“Glass and Game: The Speculative Girl Hero“, a Research in Progress Seminar with Catherine Driscoll, Professor of Gender and Cultural Studies at the University of Sydney. Chaired by Professor Ben Highmore at the School of Media, Film and Music, University of Sussex, September 30, 2015.
This paper considers the emergence of a relatively new popular figure: the girl action hero. While the girl hero has earlier and even ancient antecedents, since the 1990s an action-oriented girl hero has become especially significant in fiction oriented towards a range of audiences, from children’s stories to blockbuster cinema. In considering the emergence and broad appeal of this figure, this paper refers to a set of very successful literary series that appeared from 1995 to 2010, and were broadly positioned as addressing young adults: Philip Pullman’s His Dark Materials (1995-2000), J. K. Rowling’s Harry Potter (1997-2007), Stephanie Meyer’s Twilight (2005-2008), and Suzanne Collins’ The Hunger Games (2008-2010).
Having outlined some key continuities and discontinuities in the appearance and reception of this literary girl action hero, this paper will position her in two broader contexts. First, it will locate this speculative girl hero in a significant historical and cultural context, focusing on what she takes from the changing meanings of girlhood around her, from 1995 to 2010, including from heated feminist debates over “girl power” and “postfeminism”. And second, having noticed that all these successful ‘young adult’ literary series have been adapted to big budget action-adventure films, it will take The Hunger Games films as a focus to consider the girling of the film action hero and the speculative difference that girls continue to introduce into popular narratives about violent events and heroic action.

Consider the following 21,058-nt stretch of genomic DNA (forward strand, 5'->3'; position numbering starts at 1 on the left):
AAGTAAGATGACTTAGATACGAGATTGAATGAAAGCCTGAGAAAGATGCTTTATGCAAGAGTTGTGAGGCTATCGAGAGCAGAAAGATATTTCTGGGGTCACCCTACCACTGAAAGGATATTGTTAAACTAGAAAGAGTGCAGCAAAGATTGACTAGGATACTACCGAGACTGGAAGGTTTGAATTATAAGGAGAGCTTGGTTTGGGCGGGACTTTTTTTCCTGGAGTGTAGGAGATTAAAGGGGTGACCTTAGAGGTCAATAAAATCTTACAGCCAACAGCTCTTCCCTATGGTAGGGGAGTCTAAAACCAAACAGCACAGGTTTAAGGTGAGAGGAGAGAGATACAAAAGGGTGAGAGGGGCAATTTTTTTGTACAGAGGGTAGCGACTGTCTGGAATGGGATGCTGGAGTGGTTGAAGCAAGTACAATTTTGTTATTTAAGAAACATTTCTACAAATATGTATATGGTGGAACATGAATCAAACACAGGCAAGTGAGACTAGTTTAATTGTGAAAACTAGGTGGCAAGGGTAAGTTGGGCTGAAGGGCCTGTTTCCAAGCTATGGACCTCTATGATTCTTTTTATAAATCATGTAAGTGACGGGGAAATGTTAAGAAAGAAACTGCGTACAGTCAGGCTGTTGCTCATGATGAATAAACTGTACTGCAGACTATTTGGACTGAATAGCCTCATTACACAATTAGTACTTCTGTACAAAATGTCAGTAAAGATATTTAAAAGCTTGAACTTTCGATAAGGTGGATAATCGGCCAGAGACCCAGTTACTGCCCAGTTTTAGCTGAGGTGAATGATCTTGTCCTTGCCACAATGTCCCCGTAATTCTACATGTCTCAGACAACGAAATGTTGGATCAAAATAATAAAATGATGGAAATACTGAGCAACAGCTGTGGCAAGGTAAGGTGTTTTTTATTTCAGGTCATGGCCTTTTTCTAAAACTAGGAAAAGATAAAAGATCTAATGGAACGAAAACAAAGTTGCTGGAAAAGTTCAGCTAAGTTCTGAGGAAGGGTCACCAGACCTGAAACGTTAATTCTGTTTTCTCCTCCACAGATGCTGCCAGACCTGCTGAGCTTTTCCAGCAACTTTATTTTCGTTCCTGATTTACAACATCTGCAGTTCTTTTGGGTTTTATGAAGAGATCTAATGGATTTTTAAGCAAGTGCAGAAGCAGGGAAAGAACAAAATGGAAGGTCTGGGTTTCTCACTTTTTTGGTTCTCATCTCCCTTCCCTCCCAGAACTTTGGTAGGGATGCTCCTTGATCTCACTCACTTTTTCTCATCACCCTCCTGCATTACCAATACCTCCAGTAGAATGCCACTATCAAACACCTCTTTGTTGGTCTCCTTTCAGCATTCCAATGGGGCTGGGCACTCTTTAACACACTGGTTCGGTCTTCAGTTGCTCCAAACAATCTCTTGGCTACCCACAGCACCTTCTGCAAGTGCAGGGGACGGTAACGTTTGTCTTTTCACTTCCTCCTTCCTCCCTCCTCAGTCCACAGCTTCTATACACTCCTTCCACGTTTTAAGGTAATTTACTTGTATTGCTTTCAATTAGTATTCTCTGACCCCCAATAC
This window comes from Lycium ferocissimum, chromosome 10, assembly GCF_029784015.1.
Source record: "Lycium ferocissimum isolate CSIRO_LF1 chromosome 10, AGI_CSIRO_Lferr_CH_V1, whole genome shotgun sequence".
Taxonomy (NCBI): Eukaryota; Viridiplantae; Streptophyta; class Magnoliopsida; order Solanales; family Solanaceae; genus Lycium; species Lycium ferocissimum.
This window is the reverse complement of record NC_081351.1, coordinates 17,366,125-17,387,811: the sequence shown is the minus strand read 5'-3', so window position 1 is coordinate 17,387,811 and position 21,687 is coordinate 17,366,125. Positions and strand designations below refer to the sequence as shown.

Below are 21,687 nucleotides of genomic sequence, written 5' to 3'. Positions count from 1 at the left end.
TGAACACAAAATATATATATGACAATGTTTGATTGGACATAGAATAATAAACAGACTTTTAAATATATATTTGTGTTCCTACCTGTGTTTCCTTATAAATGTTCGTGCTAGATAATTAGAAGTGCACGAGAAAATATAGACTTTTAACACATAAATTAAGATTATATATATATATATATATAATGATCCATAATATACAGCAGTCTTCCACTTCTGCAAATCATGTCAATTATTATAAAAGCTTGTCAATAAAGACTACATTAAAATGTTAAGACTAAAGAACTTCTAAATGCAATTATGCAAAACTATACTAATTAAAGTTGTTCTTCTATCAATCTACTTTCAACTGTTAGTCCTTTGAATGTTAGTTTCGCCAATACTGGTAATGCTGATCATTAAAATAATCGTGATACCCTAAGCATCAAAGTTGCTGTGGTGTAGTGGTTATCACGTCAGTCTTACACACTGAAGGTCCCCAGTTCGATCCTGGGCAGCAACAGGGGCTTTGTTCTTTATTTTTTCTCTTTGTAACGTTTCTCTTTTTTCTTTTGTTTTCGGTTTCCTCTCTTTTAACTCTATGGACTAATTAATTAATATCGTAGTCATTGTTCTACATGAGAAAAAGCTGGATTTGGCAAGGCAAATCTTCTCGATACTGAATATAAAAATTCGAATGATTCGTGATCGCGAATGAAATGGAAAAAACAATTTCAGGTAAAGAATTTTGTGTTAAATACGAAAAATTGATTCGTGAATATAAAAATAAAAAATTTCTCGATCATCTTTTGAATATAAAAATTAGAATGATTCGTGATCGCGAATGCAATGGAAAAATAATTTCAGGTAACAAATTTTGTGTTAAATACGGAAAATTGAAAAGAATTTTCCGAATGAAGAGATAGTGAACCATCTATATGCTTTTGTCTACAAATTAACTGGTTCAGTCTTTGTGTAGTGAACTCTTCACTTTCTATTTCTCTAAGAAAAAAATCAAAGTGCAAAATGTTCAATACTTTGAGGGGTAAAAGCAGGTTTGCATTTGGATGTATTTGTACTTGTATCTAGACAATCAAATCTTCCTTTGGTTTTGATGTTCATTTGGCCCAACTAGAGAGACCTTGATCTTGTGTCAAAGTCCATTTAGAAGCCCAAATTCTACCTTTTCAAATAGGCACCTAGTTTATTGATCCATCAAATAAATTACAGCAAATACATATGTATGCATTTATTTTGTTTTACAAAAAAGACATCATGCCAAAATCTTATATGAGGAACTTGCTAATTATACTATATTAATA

Catherine Driscoll is Professor of Gender and Cultural Studies at the University of Sydney. Her books include Girls: Feminine Adolescence in Popular Culture and Cultural Theory (Columbia UP 2002), Modernist Cultural Studies (UP Florida 2010), Teen Film: A Critical Introduction (Berg 2011), and The Australian Country Girl: History, Image, Experience (Ashgate 2014). She is co-editor, with Meaghan Morris, of Gender, Media and Modernity in the Asia-Pacific (Routledge 2014) and, with Megan Watkins and Greg Noble, of Cultural Pedagogies and Human Conduct (Routledge 2015). She has also published many essays on girls studies, popular media and genre, rural cultural studies, modernism, modernity, and cultural theory. Her current research interests include the culture of Australian country towns, adolescence and classification systems, gender and videogames, the intellectual history of cultural studies, and ongoing work on girls and popular media.
Video production by Catalina Balan